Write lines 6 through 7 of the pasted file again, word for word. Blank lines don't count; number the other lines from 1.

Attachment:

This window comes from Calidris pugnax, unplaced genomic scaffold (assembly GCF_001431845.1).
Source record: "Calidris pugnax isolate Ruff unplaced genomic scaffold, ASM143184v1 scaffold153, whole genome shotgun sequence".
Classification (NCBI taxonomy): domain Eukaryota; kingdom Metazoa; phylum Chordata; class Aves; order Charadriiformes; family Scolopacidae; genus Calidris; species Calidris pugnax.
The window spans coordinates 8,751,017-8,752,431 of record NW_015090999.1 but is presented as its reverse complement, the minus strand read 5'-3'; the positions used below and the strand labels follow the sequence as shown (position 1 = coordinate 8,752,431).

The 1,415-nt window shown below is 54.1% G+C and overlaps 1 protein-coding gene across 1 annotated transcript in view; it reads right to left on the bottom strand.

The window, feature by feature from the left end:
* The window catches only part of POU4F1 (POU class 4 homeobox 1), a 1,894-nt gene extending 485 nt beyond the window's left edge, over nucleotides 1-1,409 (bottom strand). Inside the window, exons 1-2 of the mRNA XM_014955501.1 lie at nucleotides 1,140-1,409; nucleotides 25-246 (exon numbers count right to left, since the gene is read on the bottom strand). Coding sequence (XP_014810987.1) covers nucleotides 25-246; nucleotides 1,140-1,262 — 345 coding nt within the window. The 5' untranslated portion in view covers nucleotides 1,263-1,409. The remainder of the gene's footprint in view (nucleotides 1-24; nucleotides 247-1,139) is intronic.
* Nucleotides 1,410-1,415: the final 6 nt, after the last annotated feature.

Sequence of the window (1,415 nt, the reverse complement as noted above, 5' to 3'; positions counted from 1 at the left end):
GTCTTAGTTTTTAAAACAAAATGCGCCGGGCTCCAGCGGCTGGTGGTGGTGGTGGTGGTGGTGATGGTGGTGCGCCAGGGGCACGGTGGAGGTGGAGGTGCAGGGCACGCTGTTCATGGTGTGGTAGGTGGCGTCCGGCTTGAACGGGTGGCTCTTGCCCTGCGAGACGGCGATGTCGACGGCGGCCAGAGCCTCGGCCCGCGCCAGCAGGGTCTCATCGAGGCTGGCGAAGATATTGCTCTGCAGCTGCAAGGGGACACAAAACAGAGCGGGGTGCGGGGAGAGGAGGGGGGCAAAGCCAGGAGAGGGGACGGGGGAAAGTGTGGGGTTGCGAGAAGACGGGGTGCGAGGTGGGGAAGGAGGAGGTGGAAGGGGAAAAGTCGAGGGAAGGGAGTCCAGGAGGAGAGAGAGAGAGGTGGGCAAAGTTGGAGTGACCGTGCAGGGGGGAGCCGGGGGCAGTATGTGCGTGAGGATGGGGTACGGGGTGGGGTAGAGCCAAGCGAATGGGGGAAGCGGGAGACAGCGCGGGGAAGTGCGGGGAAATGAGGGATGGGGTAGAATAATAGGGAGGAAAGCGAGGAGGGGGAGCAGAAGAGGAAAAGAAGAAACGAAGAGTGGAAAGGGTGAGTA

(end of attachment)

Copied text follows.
The window, feature by feature from the left end:
* The window catches only part of POU4F1 (POU class 4 homeobox 1), a 1,894-nt gene extending 485 nt beyond the window's left edge, over nucleotides 1-1,409 (bottom strand). Inside the window, exons 1-2 of the mRNA XM_014955501.1 lie at nucleotides 1,140-1,409; nucleotides 25-246 (exon numbers count right to left, since the gene is read on the bottom strand). Coding sequence (XP_014810987.1) covers nucleotides 25-246; nucleotides 1,140-1,262 — 345 coding nt within the window. The 5' untranslated portion in view covers nucleotides 1,263-1,409. The remainder of the gene's footprint in view (nucleotides 1-24; nucleotides 247-1,139) is intronic.